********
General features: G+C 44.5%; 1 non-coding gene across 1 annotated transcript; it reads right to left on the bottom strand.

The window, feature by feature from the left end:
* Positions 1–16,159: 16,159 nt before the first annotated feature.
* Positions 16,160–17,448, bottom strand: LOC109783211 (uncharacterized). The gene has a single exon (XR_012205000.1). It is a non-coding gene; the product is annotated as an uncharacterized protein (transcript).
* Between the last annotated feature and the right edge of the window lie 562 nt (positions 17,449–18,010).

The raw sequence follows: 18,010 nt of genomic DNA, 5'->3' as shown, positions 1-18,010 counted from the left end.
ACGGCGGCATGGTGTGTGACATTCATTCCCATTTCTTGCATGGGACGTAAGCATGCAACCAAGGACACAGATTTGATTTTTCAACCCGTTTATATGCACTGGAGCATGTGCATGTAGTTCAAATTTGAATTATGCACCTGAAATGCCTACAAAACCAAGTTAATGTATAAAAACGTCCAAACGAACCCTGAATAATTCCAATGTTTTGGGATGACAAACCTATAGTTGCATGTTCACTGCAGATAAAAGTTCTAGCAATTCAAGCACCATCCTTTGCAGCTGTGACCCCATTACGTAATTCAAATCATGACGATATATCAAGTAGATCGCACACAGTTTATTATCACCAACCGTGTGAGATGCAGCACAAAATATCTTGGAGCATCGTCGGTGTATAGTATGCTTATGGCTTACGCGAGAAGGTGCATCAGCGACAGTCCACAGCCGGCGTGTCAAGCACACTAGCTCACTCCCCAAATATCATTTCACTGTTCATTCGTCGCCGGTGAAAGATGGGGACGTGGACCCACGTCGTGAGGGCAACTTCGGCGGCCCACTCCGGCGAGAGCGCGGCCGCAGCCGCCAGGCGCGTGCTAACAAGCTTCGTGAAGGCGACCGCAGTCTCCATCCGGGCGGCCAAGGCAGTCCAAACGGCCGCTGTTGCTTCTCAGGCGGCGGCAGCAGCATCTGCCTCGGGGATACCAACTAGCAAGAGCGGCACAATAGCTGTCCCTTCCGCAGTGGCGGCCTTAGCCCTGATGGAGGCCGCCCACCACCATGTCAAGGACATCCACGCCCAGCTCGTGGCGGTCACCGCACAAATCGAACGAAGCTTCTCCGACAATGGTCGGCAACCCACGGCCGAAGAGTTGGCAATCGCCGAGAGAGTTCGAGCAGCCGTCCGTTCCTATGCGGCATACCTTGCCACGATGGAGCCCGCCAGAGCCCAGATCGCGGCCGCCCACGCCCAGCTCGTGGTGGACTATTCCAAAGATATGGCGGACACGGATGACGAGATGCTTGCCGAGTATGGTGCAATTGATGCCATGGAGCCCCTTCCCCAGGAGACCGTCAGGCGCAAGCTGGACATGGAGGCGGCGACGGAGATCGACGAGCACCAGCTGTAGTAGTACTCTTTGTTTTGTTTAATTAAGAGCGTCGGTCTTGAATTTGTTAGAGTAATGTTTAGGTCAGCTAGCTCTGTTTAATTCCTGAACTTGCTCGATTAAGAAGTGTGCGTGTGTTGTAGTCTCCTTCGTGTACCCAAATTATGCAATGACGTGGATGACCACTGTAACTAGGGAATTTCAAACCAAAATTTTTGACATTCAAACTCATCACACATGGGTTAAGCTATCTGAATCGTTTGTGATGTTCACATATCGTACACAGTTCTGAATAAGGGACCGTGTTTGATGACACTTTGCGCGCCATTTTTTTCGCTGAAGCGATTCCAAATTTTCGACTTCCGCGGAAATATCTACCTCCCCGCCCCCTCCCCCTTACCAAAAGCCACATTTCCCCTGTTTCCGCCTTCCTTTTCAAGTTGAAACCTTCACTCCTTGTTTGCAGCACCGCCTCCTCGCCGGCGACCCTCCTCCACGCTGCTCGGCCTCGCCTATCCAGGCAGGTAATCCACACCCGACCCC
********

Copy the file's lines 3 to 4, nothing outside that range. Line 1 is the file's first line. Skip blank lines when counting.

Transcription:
* Positions 1–16,159: 16,159 nt before the first annotated feature.
* Positions 16,160–17,448, bottom strand: LOC109783211 (uncharacterized). The gene has a single exon (XR_012205000.1). It is a non-coding gene; the product is annotated as an uncharacterized protein (transcript).